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Aboriginal Rights Page 4

Post World War II

The Aboriginal Rights Movement after World War II has for the most part been a national movement, recognising that the issues affecting Aboriginal Australians are rarely limited to one state or territory. Initially single actions raised issues of discrimination. From 1946 to 1949 Aboriginal station workers in the Pilbara district of Western Australia participated in one of Australia's longest strikes in protest against their low wages and poor conditions.

The granting of the franchise to Aboriginal Australians was until 1962 a mix of state and Commonwealth legislation. Following South Australia's leadership in this area in the 19th century, section 41 of the Constitution of Australia guaranteed the continued franchise of South Australian Aborigines in Commonwealth and state elections. Following the beginnings of the civil and human rights movements in the fifties, the establishment of the National Aborigines Day Observance Committee in 1957, and international pressure regarding indigenous rights following the 1956 Olympic Games the Commonwealth government formed a Select Committee on Voting Rights of Aborigines in 1961. The Committee concluded, "The aboriginal people are a permanent part of the Australian community.... they will never tend to die out again .... This makes imperative the recognition of their proper status.... Your committee, while limited by its terms of reference to the franchise, recognizes that the franchise alone is not enough. It hopes that the exercise of the franchise by aboriginal people will lead to policies which meet their needs." This report led to the Commonwealth government legislating in 1962 to give "Aboriginal Natives of Australia the right to enroll and to vote as electors of the Commonwealth."

The 1967 referendum

The 1967 referendum was a watershed in the campaign for Aboriginal rights. The Australian Constitution had always discriminated against Aboriginal people in sections 51 and 127.

51.The Parliament shall, subject to this Constitution, have power to make laws for the peace, order, and good government of the Commonwealth with respect to: -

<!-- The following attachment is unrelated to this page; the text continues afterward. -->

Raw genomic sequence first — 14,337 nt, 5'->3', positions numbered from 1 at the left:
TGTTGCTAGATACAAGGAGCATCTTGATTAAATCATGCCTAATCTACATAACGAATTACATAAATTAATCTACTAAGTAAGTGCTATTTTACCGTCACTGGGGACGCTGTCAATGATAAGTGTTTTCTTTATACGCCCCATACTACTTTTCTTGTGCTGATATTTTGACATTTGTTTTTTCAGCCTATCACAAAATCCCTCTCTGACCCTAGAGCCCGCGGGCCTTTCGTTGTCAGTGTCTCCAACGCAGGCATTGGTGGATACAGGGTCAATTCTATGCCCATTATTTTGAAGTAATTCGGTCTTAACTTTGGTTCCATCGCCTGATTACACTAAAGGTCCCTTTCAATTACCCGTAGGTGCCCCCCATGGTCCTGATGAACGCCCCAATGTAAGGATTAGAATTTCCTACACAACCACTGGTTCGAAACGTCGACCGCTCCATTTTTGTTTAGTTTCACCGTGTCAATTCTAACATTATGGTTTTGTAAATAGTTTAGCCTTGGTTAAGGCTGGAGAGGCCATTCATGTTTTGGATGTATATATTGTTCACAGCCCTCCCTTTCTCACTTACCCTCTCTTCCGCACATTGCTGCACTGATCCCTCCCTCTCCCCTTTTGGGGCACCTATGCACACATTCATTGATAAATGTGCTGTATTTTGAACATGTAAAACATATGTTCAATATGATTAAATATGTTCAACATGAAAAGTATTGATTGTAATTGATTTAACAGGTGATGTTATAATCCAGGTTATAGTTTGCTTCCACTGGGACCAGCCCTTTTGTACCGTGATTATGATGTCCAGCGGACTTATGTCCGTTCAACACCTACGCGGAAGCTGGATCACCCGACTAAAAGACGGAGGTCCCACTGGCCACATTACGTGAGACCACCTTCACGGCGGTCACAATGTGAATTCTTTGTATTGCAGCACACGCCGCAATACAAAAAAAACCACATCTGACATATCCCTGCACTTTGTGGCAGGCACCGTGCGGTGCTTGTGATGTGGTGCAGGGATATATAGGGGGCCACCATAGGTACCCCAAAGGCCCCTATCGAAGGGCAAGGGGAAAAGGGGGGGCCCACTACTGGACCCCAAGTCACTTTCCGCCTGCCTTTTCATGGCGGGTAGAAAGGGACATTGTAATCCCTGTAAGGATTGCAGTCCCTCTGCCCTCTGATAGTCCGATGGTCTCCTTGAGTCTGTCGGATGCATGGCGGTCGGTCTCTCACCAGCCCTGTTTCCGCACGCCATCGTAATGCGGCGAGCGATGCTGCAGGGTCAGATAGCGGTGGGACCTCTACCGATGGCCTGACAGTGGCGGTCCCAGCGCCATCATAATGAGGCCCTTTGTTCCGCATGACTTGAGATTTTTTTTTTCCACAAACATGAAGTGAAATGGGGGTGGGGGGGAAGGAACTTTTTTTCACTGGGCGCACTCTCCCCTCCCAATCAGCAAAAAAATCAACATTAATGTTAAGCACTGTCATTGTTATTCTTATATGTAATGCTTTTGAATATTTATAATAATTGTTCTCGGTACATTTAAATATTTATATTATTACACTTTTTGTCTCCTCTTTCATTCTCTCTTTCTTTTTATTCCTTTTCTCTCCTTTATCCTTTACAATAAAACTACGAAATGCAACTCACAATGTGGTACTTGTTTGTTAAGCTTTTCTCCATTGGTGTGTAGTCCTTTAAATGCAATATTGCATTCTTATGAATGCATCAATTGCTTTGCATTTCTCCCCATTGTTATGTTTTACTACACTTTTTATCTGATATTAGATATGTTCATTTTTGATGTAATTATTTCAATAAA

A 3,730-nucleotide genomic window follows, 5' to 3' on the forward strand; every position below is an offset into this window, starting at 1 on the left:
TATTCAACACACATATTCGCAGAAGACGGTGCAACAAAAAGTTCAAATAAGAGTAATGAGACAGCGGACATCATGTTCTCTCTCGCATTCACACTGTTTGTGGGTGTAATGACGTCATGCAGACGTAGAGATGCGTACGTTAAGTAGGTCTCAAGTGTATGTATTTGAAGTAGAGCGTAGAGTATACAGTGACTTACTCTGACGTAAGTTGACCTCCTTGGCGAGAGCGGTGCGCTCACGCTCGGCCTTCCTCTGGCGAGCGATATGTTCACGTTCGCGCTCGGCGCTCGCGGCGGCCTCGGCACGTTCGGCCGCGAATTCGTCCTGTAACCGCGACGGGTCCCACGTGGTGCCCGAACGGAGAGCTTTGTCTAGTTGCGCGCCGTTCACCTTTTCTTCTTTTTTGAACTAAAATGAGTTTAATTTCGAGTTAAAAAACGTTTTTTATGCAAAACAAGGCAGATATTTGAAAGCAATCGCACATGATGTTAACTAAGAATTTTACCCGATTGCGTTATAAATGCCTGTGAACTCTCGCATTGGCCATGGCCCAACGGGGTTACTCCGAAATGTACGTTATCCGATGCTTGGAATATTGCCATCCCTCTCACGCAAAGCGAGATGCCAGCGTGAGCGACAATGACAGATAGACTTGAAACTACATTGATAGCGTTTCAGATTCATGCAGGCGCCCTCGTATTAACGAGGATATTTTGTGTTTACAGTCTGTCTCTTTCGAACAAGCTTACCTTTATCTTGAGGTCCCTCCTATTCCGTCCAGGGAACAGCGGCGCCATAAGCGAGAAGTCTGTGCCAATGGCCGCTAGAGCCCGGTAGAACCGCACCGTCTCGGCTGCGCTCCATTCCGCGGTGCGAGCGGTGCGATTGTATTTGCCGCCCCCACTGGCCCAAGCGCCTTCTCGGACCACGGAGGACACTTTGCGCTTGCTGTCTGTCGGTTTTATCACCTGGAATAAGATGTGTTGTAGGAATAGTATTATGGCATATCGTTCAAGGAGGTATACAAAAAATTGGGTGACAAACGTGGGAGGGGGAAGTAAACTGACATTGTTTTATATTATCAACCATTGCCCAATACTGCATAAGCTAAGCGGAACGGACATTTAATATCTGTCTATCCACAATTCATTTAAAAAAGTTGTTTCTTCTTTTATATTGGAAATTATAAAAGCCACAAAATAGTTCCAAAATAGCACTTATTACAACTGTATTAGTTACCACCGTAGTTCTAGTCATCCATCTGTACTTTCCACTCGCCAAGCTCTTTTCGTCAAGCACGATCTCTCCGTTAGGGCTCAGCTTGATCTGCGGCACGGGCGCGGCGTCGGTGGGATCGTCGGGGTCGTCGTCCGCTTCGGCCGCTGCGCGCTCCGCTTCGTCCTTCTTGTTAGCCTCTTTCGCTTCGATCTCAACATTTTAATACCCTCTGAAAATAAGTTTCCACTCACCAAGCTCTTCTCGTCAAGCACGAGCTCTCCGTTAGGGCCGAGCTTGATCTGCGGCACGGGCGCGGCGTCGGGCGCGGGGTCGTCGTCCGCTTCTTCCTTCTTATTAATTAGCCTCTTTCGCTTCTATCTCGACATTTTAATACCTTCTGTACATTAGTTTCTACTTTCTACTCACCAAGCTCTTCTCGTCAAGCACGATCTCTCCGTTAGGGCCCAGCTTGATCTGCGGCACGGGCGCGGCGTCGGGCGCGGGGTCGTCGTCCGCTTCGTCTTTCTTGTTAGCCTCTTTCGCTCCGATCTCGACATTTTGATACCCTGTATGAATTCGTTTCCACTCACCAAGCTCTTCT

(xxvi) The people of any race, other than the aboriginal people in any state, for whom it is necessary to make special laws.

127. In reckoning the numbers of the people of the Commonwealth, or of a state or part of the Commonwealth, aboriginal natives should not be counted.

The referendum question to amend section 51 and remove section 127 gained the highest yes vote recorded in an Australian referendum, 90.77%.

National Archives of Australia 1967 Referendum Factsheet

2007 Reconciliation march
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Aboriginal flag
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Aboriginal soldier at Swan Reach.
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Aborigines celebrate national day
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Crowd at Sorry Day Celebrations in Elder Park.
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Don Dunstan and Aboriginal leaders
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Finding common ground : First Indigenous Women's Confer
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Finding Common Ground. First International Indigenous W
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Hon. Mike Rann, Premier of South Australia and Nerida S
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Jamie, a tiny hero is dead
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John Stanley, Willy Rankine and Leonard Campbell of Poi
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March for human rights and justice
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